Some of you have been asking about the recent earthquake in Christchurch. We were in Auckland at the time, so we didn't experience it firsthand. We heard about it on the news shortly after it happened.
Earthquakes are part of the deal when you come here. GeoNets estimates that about 20,000 earthquakes happen around NZ each year, although only about 250 of those are big enough to feel. (And New Zealand doesn't even make the top 10 for earthquakes around the world!) Severe earthquakes like the one on Sunday happen much less often. If you're interested in info on the magnitudes and locations of recent (felt) earthquakes in New Zealand, the button below will take you to a website that tracks them. I usually check it if I think I've felt a little rumbling, just to satisfy that age old question: earthquake or really big truck?
This quake was one of many that have been part of the chain reaction the magnitude 7.1 earthquake of 2010 (including the much more famous 2011 quake) caused. At magnitude 5.7 this one was decidedly tamer, but it probably brought back some unwelcome memories. While it caused a huge chunk of cliff to cleave away and seriously rattled some people, I haven't been able to find any reports of serious injuries or deaths in this or any of the aftershocks that have followed. If you want to read more about the recent earthquake, its cause, and the likelihood of repeats in the area, the below button links to an article about it.
It stands to reason that the people who remain in Christchurch five years after such a big earthquake must be cut from sturdy cloth, and some are saying that the media coverage of this has been overblown and even said the recent earthquake was not a big deal. People steadied their TVs, things fell of shelves, buildings were evacuated--all pretty normal in a place that feels the earth shake regularly. However, I can't imagine the people who witnessed the cliff falling would say that wasn't a big deal to them. (Note to self, don't live on a cliff in an earthquake prone area.) At least as an outsider, it seems natural to question your safety. The truth is usually somewhere in the middle, but given that the city is used to dealing with events like this, and everyone came out OK, I'd call that a win.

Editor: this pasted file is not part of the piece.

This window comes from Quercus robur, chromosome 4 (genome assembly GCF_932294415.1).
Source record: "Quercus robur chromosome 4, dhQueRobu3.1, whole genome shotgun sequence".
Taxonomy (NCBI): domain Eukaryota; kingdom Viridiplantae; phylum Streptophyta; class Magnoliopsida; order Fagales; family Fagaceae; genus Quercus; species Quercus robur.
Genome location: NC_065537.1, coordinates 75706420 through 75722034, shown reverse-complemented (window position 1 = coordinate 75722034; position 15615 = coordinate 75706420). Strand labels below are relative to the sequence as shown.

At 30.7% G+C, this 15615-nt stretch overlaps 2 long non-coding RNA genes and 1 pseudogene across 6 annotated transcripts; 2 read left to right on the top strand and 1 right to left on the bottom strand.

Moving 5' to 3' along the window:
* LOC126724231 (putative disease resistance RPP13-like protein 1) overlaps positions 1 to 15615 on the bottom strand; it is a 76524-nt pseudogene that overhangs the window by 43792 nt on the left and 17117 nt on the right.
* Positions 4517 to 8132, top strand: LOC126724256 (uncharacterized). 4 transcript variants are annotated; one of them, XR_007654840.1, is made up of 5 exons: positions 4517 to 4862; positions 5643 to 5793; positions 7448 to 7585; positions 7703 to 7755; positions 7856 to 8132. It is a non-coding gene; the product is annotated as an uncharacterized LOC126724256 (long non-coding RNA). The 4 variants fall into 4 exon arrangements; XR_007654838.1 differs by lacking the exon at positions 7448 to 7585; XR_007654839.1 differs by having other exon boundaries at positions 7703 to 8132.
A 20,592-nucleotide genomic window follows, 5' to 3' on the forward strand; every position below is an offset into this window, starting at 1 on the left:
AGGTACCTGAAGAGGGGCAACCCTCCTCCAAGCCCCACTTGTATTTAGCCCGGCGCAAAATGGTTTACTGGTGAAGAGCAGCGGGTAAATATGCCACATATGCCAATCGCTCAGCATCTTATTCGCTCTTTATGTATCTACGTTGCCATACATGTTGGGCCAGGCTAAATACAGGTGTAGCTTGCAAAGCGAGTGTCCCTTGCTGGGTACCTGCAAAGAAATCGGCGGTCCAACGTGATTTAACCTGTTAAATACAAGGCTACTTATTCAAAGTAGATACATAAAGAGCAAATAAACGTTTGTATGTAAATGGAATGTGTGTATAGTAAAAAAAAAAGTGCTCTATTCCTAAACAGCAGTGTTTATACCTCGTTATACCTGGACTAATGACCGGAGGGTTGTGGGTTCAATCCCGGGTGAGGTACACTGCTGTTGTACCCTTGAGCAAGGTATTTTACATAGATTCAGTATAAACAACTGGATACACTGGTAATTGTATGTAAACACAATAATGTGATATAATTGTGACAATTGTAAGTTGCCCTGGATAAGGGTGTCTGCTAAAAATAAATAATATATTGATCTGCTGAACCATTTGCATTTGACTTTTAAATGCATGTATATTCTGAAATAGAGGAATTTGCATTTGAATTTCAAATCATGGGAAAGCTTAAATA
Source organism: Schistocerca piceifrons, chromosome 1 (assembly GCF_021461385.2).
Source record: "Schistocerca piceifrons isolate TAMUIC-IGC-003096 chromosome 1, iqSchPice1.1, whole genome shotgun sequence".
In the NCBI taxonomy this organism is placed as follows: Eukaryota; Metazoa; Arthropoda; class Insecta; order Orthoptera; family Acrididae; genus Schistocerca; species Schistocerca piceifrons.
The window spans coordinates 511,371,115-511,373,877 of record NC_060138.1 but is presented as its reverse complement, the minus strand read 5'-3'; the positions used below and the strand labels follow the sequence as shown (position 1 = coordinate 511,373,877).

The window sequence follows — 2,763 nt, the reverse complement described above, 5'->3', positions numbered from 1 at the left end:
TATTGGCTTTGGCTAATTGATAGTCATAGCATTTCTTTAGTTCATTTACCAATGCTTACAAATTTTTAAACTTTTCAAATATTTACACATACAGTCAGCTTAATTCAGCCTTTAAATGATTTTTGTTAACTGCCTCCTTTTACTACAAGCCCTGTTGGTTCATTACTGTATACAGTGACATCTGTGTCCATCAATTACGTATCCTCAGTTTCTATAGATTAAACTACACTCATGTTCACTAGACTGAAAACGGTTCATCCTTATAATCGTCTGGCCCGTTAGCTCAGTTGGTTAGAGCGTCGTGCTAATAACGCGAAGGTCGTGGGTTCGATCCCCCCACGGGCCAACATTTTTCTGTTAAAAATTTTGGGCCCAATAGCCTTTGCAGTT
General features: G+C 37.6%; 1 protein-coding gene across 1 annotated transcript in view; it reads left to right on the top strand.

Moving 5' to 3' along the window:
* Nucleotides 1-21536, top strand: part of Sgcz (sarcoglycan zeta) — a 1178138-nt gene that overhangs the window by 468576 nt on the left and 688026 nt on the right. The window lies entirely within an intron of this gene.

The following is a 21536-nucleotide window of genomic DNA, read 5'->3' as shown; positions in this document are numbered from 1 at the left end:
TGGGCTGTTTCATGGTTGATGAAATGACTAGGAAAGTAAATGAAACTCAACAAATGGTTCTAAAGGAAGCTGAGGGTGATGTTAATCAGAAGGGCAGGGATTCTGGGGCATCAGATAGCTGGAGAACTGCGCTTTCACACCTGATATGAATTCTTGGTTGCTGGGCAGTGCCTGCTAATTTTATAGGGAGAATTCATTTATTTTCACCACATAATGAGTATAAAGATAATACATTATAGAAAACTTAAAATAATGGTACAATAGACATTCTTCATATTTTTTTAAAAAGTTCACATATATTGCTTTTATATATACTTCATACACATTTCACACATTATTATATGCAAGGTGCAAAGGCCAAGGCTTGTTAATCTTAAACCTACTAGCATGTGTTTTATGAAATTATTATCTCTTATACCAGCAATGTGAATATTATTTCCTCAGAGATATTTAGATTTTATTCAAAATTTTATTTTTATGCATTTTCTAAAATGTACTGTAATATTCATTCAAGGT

We had big plans for Tongariro this weekend, but by mid week we scrapped them for a last minute business trip to Christchurch. Josh is visiting the office now and I’m sitting in the Hummingbird Café, enjoying some much needed coffee and shade among the brightly painted shipping containers of the Re:Start Mall. It’s a gorgeous day, full of intensity and warmth tempered by a fresh, icy breeze. Knowing how close we’ve come to Antarctica, I like to imagine the wind skirting over glaciers on its way to blow past our faces. The mall I’m in was built to replace a shopping area that was destroyed after the 2011 quake: a short-term solution to a problem—but to my eye it’s one of the most vibrant spots in the city. It gives a badly needed sense of renaissance in a city that still feels mostly like rubble. From what I’ve gathered progress has been slowed by disagreements over how money should be spent and over the vision of the city’s future as a whole. It’s a question I can understand: when something so central to your identity has been destroyed, which impulse do you feed? Do you fight to get back what you once had, knowing that it might be an impossible dream? Or do you wipe the slate clean and build something new, risking that it may never equal what you once loved? The choices we are given in the face of loss are always emotional, and never clear-cut.
As it is now, it’s a city of contrast: it has beautiful parks, lovely historical spots, and lively street art right alongside piles of rocks, heavy construction, and ugly dystopian grey buildings. Our hotel was next to a beautiful mural (which I forgot to take a picture of), but the surrounding flat-faced buildings (which felt ripped from the paged of 1984) spoiled the effect. Come on ChCh, at least paint them a nice color.
On Saturday we traveled south, and just as the last bits of urban sprawl seemed to be petering out, we drove through a tunnel. Christchurch is very, very flat, so when we came to the mountains south of it and drove through to Lyttleton on the other side, we felt like we’d traveled through a portal. We’d just been in a city built on plains that stretch far into the distance, but now we were teleported to a mountainside harbor town, with steep, narrow, serpentine roads and a harsh, industrial beauty that Josh was in love with. Judging by the mammoth piles of tree trunks, logging seems to be a big industry here. Here's a shot of the town from high up in the scenic reserves, looking more classically picturesque.
We also spent some time getting to know the city center a bit. The first day we explored on foot and then spent a lot of the second seeing it all again by tram, just to add in a little 20s era nostalgia. We lucked into some seats on the evening dinner tram, which was pricey but a lot of fun! We must have circled the track five or six times during the course of the meal, and it was cool to watch the light change in all these little bits of the city as we rolled along into dusk.
A lot of people I’d talked to before coming here told me how depressing they found Christchurch, and I can see where they’re coming from--but it's also exciting. The city's got good bones, even if it is still half skeleton. It's clear from what's there that it was once something special, and judging from the energy that's poking through the cracks in the cement, it has the potential to be something pretty special again.
Like our photos?
You can thank the talented
Josh Salim for taking most of them. Check out his other work at joshsalim.weebly.com
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